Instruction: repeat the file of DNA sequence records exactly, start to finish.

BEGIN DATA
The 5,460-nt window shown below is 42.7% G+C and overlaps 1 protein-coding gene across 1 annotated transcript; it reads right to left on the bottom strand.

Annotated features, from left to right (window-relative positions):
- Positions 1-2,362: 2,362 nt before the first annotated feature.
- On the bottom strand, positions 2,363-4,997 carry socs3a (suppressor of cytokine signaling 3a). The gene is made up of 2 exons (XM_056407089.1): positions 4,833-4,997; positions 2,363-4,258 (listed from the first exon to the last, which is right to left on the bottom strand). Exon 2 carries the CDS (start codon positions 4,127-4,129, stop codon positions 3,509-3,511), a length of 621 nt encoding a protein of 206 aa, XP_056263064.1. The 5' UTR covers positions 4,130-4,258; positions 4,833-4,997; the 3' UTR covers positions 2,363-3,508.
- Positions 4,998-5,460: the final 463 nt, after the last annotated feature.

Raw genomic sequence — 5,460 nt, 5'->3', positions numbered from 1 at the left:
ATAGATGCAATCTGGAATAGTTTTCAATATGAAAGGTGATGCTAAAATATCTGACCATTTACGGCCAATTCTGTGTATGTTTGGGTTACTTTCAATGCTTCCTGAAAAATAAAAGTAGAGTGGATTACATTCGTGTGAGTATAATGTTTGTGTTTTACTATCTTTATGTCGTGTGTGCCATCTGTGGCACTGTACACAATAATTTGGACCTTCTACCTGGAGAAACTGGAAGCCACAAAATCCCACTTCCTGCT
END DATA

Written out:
The 5,460-nt window shown below is 42.7% G+C and overlaps 1 protein-coding gene across 1 annotated transcript; it reads right to left on the bottom strand.

Annotated features, from left to right (window-relative positions):
- Positions 1-2,362: 2,362 nt before the first annotated feature.
- On the bottom strand, positions 2,363-4,997 carry socs3a (suppressor of cytokine signaling 3a). The gene is made up of 2 exons (XM_056407089.1): positions 4,833-4,997; positions 2,363-4,258 (listed from the first exon to the last, which is right to left on the bottom strand). Exon 2 carries the CDS (start codon positions 4,127-4,129, stop codon positions 3,509-3,511), a length of 621 nt encoding a protein of 206 aa, XP_056263064.1. The 5' UTR covers positions 4,130-4,258; positions 4,833-4,997; the 3' UTR covers positions 2,363-3,508.
- Positions 4,998-5,460: the final 463 nt, after the last annotated feature.

Raw genomic sequence — 5,460 nt, 5'->3', positions numbered from 1 at the left:
ATAGATGCAATCTGGAATAGTTTTCAATATGAAAGGTGATGCTAAAATATCTGACCATTTACGGCCAATTCTGTGTATGTTTGGGTTACTTTCAATGCTTCCTGAAAAATAAAAGTAGAGTGGATTACATTCGTGTGAGTATAATGTTTGTGTTTTACTATCTTTATGTCGTGTGTGCCATCTGTGGCACTGTACACAATAATTTGGACCTTCTACCTGGAGAAACTGGAAGCCACAAAATCCCACTTCCTGCT